Here's Where Elon Musk's Tesla Roadster Is After Five Years in Space

The red Tesla and its "driver," Starman, are probably in rough shape.

Amanda Kooser
Freelance writer Amanda C. Kooser covers gadgets and tech news with a twist for CNET. When not wallowing in weird gear and iPad apps for cats, she can be found tinkering with her 1956 DeSoto.
Amanda Kooser
2 min read
Red Tesla roadster seen at an angle with Earth behind it and helmeted Starman dummy at the wheel after launch in 2018.

SpaceX streamed video of the Tesla Roadster in space after the launch.


Time flies when you're floating through the cold, inhospitable environs of space. It's been five years since SpaceX first test-launched its powerful Falcon Heavy rocket. The Feb. 6, 2018 launch shot SpaceX founder Elon Musk's personal Tesla Roadster into space. The sports car's still out there.

A lot has happened since then. Musk's Twitter. Lots of Starship development. Tons of Falcon 9 launches. Some more Falcon Heavy launches. Through it all, the red car and a mannequin named Starman have been in orbit around the sun. Where exactly is it now? There's a handy website that'll show you.

A map of planets orbiting the sun with orbits in different colors and Elon Musk's Roadster marked as crossing over the orbit of Mars.
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A map of planets orbiting the sun with orbits in different colors and Elon Musk's Roadster marked as crossing over the orbit of Mars.

Whereisroadster.com tracks the location of Elon Musk's car in space. This map from Feb. 6, 2023 shows it crossing over the orbit of Mars.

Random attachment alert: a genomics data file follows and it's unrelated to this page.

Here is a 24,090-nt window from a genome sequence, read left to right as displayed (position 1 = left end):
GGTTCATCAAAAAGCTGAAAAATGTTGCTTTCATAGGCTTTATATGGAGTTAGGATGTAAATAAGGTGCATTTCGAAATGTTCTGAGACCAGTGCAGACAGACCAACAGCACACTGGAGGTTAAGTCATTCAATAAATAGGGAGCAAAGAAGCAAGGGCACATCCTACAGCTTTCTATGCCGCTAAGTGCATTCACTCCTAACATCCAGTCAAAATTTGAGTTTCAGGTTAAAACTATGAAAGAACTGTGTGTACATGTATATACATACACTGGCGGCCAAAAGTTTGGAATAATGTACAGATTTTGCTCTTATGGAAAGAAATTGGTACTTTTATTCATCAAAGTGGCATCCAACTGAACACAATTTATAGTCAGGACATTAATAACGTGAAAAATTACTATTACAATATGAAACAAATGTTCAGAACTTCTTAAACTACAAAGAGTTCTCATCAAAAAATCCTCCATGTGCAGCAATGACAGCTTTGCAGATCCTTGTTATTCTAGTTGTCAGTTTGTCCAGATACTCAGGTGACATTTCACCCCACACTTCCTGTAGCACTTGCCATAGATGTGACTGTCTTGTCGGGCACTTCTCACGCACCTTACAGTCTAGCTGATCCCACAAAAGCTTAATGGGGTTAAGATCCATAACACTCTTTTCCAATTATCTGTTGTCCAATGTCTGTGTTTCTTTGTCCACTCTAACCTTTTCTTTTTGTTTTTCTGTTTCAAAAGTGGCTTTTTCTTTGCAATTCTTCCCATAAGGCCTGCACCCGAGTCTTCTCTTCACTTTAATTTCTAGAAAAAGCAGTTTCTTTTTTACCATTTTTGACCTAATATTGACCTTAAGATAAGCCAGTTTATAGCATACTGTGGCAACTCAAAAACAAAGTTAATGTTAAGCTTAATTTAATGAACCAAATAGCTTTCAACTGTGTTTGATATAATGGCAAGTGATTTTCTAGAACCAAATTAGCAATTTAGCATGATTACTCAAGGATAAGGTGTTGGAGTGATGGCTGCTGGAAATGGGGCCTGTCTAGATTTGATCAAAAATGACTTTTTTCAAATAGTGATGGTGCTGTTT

Ben Pearson/Whereisroadster.com

Whereisroadster.com has been in operation since 2018, tracking the car on its journey through space. Creator Ben Pearson noted the Roadster was set to "cross the orbit of Mars for the fourth time since it launched" as the car neared its fifth anniversary in space. 

It takes the car about 557 days to orbit around the sun. According to Pearson's work, the Tesla has exceeded its 36,000-mile warranty by over 70,050 times. 

Researchers had already looked into the chances of the car impacting Earth some day, and calculated the odds at just 6% within a million years. The team also worked out that the Roadster will make a close(ish) encounter with Earth in 2091 when it will come within a couple hundred thousand miles (a few hundred thousand kilometers) of the planet where it was made.

Space is a harsh place, so it's likely the roadster and its pilot are pretty roughed up at this point. What will be its ultimate fate? It could be doomed to wander the solar system, or perhaps humanity will go fetch it someday and put it in a museum. Anyone want a lightly used, well-traveled electric car?